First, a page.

Dave Schroeder, the founder of the Flashbelt conference in Minneapolis, is one of them.
It's a difficult job.
You have to know what's new all the time.
You have to be able to sense who has something interesting to say and whether they are good enough storytellers to make it an engaging talk.
You have to be charming enough to convince an eclectic group of speakers to come to random cities on random days of the year and talk about the things they love.
You have to convince people in the community that the conference is worthwhile enough to pay for (and travel for) in times of a recession.
And you have to put on great parties.
I was lucky enough to be a part of Flashbelt this year. Flashbelt is a conference about and for media artists, interactive designers and web programmers, and Dave curated an amazing experience. Unfortunately, I didn't get to attend the whole event, but wanted to share with you just a few little highlights. They're not world-changing but they made me think or laugh or play.
James Paterson, in collaboration with Amit Pitaru and Dana Gingras, recently completed a project that merges performing arts, animation and projection in the most fantastical of ways. Make sure to see the end of the film – it's absolutely stunning.
During his presentation, Seb Lee-Delisle created a collaborative game that transformed the lecture hall into a virtual playground. He projected a playing field on the screen and distributed light sticks to everyone. The room was divided in two and each of the two groups used the collective movement of their light sticks to play virtual football.
Everyone who believes that the crowds are dumb has something to learn from Seb's interactive platform.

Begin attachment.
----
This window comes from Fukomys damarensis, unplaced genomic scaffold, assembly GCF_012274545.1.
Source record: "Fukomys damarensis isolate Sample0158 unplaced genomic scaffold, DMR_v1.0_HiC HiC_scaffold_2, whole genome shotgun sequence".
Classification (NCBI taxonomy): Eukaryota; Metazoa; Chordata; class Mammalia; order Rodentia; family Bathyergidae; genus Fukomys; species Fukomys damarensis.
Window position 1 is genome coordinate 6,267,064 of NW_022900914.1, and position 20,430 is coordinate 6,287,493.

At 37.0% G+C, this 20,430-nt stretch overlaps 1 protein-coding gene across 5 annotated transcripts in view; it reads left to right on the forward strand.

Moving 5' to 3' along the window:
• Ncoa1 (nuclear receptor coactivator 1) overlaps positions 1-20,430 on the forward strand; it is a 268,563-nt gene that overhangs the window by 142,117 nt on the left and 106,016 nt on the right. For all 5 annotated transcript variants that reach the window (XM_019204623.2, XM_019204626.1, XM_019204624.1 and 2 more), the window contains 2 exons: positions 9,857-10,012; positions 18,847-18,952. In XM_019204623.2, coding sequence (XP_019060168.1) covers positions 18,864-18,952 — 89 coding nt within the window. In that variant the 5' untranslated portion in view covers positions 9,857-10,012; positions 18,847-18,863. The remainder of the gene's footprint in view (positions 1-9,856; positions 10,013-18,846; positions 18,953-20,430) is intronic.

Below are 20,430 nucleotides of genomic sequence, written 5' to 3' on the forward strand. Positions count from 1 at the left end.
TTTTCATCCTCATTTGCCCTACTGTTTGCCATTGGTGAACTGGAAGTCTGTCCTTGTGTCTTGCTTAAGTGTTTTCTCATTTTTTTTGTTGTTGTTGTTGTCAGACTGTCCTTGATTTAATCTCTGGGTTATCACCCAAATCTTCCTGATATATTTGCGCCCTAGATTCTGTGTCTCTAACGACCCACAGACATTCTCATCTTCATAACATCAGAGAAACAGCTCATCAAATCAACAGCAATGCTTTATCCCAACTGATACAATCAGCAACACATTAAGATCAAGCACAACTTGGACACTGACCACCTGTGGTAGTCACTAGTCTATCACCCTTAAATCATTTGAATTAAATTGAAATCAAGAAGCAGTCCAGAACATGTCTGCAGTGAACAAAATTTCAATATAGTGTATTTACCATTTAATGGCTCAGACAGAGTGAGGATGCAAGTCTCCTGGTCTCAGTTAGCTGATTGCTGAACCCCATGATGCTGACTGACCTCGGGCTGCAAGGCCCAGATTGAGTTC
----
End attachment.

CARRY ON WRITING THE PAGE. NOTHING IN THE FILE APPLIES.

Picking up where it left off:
A fun little installation in the lobby of the hotel caught everyone's attention. Little projected animated creatures appeared to fall from the ceiling, hit the edges of the mirror frame and slide against its sides. A lovely application of seamless integration of the virtual and the physical.
Ali Momeni and his group of students from the Department of Art and Collaborative Arts Program (COLA) at the University of Minnesota in Minneapolis animated the evening party. They hijacked the cityscape to create architecturally-scaled interactive projections. Using an iPhone app we could control the animation on an x, y and z axis: one to scrub through the timeline of animation, another axis allowed us to control the movement of the animation across the buildings and a third parameter enabled us to control the scale of the projection.
The most poetic of their installations included a puppeteer and an engineer turned performance artist. A giant jar was projected on the wall and a man appeared with a broomstick through the crowd. With a live DJ in the background, an amazing puppet master brought human-scaled mosquitoes to life using a simple light box and shadows, as we observed the broomstick man and the mosquitoes engage in a most stunning battle dance.
Tali Krakowsky, Director of Experience Design, heads a think tank at WET. Working closely with design, research and production, she focuses on developing new ideas, technologies and business opportunities for the short- and long-term future of the firm.
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